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American Volunteers Entered World War I Early

  • Reuters

FILE - A view of the Oise-Aisne American Cemetery, Fere-en-Tardenois, near Chateau-Thierry, France, where 6,012 soldiers have been laid to rest, including American Paul Cody Bentley, who died September 16, 1917.

FILE - A view of the Oise-Aisne American Cemetery, Fere-en-Tardenois, near Chateau-Thierry, France, where 6,012 soldiers have been laid to rest, including American Paul Cody Bentley, who died September 16, 1917.

Missing from chapters on World War One in most U.S. textbooks is the name of Edward Mandell Stone, a 27-year-old Harvard graduate from Chicago who made history with his death as a machine gunner in France 100 years ago this month.

Stone was not fighting for his country. The United States initially refused to take sides and was two years from sending soldiers to the Western Front.

His death on February 27, 1915, from shrapnel wounds in the trenches near the Aisne River, made him the first American killed in action, according to writer Gary Ward in VFW Magazine, the official publication of the U.S. Veterans of Foreign Wars.

Stone was one of hundreds of idealistic young men who, from 1915-1917, volunteered to fight, save lives as ambulance drivers, and find glory helping America's historic ally France repel the German army.

Others joined British and Canadian military forces.

"They were considered in many cases to be ignoring the neutrality of the United States," said Doran Cart, senior curator of the National World War I Museum at Liberty Memorial in Kansas City, Missouri. "They weren't considered traitors and weren't arrested or anything like that, but they were not looked upon with affection."

Isolationist position

America was strongly isolationist when the war began in 1914, even as anti-German sentiment grew. Volunteering was frowned upon by the government, but such men as Stone (and some women) pointed the way as U.S. entry became inevitable.

The United States entered the war against Germany on April 4, 1917, as an independent associate of the Allied Powers and eventually lost some 116,500 soldiers and sailors.

This was more than in Korea and Vietnam combined, but a fraction of the 9 million killed in the four-year conflict that consumed 36 countries, changed warfare, redrew maps from Europe to the Middle East, and left America at the top of the global order.

A century on, it is nearly impossible to pin down precise numbers and who died first, where and what their status of service was.

Easily, 200 Americans died on or near French battlefields, excluding those on ships torpedoed by the Germans, before the American Expeditionary Forces saw action.

Many received France's Croix de Guerre medal for valor, including this writer's great uncle, Paul Cody Bentley, an ambulance driver for the American Field Service who arrived in May 1917 and died four months later after a German shell hit the ambulance he was driving on the Chemin des Dames.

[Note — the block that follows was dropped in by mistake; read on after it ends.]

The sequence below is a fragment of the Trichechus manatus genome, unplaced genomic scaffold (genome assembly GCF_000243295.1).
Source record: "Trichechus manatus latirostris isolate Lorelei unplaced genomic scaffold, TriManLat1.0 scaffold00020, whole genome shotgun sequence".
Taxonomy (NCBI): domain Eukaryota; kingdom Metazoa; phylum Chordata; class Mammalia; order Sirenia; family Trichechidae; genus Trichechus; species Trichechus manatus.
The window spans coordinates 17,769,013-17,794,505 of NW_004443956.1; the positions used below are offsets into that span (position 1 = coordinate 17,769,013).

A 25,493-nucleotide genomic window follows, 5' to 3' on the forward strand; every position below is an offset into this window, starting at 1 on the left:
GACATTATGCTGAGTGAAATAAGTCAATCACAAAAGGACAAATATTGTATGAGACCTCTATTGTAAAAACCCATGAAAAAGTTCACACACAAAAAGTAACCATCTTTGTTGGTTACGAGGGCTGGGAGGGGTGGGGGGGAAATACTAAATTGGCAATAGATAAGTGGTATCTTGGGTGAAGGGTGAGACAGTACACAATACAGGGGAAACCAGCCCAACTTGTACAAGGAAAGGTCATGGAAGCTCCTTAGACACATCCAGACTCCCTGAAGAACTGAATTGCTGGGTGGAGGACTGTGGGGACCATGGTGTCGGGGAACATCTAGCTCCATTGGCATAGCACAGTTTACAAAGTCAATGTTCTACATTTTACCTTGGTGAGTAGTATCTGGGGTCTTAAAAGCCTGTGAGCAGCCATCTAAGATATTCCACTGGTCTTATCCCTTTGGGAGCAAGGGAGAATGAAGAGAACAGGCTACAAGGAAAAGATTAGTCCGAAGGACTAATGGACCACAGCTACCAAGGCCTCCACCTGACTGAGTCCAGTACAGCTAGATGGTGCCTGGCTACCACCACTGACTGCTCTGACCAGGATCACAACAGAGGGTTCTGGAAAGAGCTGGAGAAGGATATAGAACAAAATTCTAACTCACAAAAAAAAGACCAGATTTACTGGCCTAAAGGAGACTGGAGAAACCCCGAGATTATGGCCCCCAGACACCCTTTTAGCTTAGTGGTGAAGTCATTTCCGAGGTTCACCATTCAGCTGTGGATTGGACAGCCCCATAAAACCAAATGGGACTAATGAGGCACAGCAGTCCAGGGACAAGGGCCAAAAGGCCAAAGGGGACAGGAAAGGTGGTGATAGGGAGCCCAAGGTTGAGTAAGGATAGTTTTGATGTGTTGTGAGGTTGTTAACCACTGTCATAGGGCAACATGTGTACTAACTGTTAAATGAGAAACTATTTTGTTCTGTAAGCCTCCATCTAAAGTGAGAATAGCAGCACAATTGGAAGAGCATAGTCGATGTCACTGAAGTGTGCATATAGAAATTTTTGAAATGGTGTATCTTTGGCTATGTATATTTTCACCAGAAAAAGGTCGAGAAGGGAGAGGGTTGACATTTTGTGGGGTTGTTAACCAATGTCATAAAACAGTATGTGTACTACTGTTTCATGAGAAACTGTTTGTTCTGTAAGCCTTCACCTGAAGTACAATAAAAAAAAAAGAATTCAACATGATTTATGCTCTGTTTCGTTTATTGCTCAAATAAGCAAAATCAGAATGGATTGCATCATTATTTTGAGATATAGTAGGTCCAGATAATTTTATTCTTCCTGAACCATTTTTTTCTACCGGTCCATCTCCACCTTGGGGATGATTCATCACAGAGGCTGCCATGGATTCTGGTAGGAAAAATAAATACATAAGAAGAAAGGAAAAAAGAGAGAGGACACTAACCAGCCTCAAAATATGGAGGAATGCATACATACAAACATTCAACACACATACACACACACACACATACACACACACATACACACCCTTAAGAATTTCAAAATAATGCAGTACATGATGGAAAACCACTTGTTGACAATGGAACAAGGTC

American civilians who served before (and after) U.S. entry included the writer Ernest Hemingway in Italy who, like Bentley in France, volunteered as an ambulance driver.

Hemingway's 1929 A Farewell to Arms memorialized his 1918 ambulance experience and wounds in the American Red Cross. Among those killed were American poet Alan Seeger, who died at the Somme in July 1916 and gained fame from poems inspired by combat.

in harm's way

Historian Edwin W. Morse, in his 1919 The Vanguard of American Volunteers, wrote the volunteers were "largely instrumental in creating and in crystallizing public opinion among their own countrymen."

Their ranks swelled through the murderous battles of 1916.

The ambulance services expanded, newfangled airplanes offered high-risk adventure in the Lafayette Escadrille and other French flying squadrons, and the famously tough Legionnaires saw constant action.

The first American civilian to die appears to have been Leon Thrasher, a mining engineer from Massachusetts who drowned in March 1915 in the torpedoing of the Falaba off the English coast, according to many accounts, including The New York Times Current History Volume 3 (1917).

This was two months before a German submarine sank the British passenger ship Lusitania on May 7, 1915, killing 128 American passengers.

The deaths of Americans at sea forced U.S. President Woodrow Wilson to demand Germany abandon unrestricted submarine warfare and provided a pretext for the president to end U.S. neutrality when indiscriminate attacks on shipping resumed.

Thus began an unprecedented buildup of the U.S. Army, which at the time was barely large enough to fight a 1916 border skirmish against Mexican revolutionary Pancho Villa.

Volunteers at home helped lay the groundwork by forming the first civilian military training camps, in what became the "Plattsburg Movement," named for the location in New York state of the highest-profile camps, in 1915 and 1916.

The well-to-do college boys and businessmen who trained were the progenitors of the modern Reserve Officers' Training Corps.

The first small contingent of doughboys, led by General John J. Pershing, arrived in Paris in June 1917.

Eventually more than 4 million U.S. soldiers were mobilized.

Of those, the 1.5 million sent overseas were decisive in helping France and Britain defeat Germany. The Armistice ending the war was signed on Nov. 11, 1918.

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